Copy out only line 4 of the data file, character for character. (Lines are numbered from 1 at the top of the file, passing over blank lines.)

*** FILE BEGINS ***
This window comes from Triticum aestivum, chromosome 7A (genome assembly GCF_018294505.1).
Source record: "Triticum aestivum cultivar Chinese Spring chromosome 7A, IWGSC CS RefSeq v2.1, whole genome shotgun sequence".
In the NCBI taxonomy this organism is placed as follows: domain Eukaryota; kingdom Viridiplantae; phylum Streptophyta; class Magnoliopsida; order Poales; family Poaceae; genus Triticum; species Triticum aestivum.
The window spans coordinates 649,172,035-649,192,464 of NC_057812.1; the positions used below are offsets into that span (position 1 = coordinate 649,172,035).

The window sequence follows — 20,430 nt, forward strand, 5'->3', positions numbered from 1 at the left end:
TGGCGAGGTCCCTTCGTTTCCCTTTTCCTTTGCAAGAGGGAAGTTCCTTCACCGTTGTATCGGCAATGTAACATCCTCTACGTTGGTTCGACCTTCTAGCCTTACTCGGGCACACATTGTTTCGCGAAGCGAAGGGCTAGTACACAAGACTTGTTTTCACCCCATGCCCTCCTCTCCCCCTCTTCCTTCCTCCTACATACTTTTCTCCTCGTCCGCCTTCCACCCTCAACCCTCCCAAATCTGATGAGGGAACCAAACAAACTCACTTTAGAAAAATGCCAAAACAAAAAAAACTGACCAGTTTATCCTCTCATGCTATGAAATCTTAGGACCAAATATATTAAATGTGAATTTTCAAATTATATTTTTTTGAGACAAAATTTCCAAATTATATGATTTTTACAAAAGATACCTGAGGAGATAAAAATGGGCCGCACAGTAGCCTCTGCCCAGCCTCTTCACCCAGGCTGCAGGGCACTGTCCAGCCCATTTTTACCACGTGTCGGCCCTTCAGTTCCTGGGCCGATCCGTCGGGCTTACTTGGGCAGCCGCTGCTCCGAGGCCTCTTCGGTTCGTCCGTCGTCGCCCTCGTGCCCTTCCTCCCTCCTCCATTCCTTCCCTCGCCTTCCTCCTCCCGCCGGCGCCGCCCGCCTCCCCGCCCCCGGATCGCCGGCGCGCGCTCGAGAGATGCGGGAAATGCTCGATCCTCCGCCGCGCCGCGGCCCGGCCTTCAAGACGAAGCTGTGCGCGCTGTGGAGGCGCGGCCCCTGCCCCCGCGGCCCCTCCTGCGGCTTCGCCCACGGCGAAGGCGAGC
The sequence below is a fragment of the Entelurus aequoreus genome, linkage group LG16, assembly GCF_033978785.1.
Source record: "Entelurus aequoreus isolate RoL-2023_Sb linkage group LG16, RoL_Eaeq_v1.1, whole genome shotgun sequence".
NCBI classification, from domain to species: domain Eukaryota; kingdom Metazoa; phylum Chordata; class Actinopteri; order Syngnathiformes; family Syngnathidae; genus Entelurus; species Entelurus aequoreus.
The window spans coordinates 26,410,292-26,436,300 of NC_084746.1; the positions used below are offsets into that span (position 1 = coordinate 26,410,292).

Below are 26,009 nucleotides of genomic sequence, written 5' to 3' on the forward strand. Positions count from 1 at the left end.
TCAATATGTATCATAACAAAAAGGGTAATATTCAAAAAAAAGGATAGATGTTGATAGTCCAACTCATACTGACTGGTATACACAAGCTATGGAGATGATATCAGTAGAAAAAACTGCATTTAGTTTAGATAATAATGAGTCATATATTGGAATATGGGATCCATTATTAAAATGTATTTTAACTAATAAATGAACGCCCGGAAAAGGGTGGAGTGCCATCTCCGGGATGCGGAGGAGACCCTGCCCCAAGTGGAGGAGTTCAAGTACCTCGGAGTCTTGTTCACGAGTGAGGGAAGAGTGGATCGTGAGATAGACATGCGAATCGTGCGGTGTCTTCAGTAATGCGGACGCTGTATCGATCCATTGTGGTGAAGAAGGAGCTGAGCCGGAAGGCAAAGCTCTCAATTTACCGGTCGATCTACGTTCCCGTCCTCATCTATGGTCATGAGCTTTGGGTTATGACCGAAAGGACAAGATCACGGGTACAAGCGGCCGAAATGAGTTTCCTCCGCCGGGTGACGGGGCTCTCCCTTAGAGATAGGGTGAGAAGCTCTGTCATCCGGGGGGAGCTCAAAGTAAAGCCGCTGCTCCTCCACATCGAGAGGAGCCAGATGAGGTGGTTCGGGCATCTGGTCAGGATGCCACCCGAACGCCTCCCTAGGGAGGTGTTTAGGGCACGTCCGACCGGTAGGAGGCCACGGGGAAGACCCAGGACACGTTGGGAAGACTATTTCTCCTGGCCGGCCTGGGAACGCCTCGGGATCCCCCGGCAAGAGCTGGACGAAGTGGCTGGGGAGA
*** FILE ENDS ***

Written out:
The window spans coordinates 649,172,035-649,192,464 of NC_057812.1; the positions used below are offsets into that span (position 1 = coordinate 649,172,035).